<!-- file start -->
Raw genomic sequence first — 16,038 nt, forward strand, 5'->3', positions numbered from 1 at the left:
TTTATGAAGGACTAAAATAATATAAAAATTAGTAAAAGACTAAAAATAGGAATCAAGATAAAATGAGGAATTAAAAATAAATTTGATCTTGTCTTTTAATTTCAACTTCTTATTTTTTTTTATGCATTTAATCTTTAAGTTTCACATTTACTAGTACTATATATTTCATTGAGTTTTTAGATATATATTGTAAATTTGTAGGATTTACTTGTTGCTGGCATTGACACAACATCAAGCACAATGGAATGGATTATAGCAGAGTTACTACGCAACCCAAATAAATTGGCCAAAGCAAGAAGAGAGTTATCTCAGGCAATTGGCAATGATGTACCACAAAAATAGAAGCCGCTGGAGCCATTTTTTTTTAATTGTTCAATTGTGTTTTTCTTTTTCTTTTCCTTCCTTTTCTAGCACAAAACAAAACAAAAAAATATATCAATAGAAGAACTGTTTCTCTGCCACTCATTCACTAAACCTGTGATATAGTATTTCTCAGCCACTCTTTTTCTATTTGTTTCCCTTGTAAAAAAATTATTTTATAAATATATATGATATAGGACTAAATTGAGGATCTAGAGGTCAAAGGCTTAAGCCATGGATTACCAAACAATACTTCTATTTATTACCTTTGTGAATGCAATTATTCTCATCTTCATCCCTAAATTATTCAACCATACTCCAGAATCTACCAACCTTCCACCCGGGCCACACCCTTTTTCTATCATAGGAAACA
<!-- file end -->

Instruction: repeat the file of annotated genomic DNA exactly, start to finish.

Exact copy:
Raw genomic sequence first — 16,038 nt, forward strand, 5'->3', positions numbered from 1 at the left:
TTTATGAAGGACTAAAATAATATAAAAATTAGTAAAAGACTAAAAATAGGAATCAAGATAAAATGAGGAATTAAAAATAAATTTGATCTTGTCTTTTAATTTCAACTTCTTATTTTTTTTTATGCATTTAATCTTTAAGTTTCACATTTACTAGTACTATATATTTCATTGAGTTTTTAGATATATATTGTAAATTTGTAGGATTTACTTGTTGCTGGCATTGACACAACATCAAGCACAATGGAATGGATTATAGCAGAGTTACTACGCAACCCAAATAAATTGGCCAAAGCAAGAAGAGAGTTATCTCAGGCAATTGGCAATGATGTACCACAAAAATAGAAGCCGCTGGAGCCATTTTTTTTTAATTGTTCAATTGTGTTTTTCTTTTTCTTTTCCTTCCTTTTCTAGCACAAAACAAAACAAAAAAATATATCAATAGAAGAACTGTTTCTCTGCCACTCATTCACTAAACCTGTGATATAGTATTTCTCAGCCACTCTTTTTCTATTTGTTTCCCTTGTAAAAAAATTATTTTATAAATATATATGATATAGGACTAAATTGAGGATCTAGAGGTCAAAGGCTTAAGCCATGGATTACCAAACAATACTTCTATTTATTACCTTTGTGAATGCAATTATTCTCATCTTCATCCCTAAATTATTCAACCATACTCCAGAATCTACCAACCTTCCACCCGGGCCACACCCTTTTTCTATCATAGGAAACA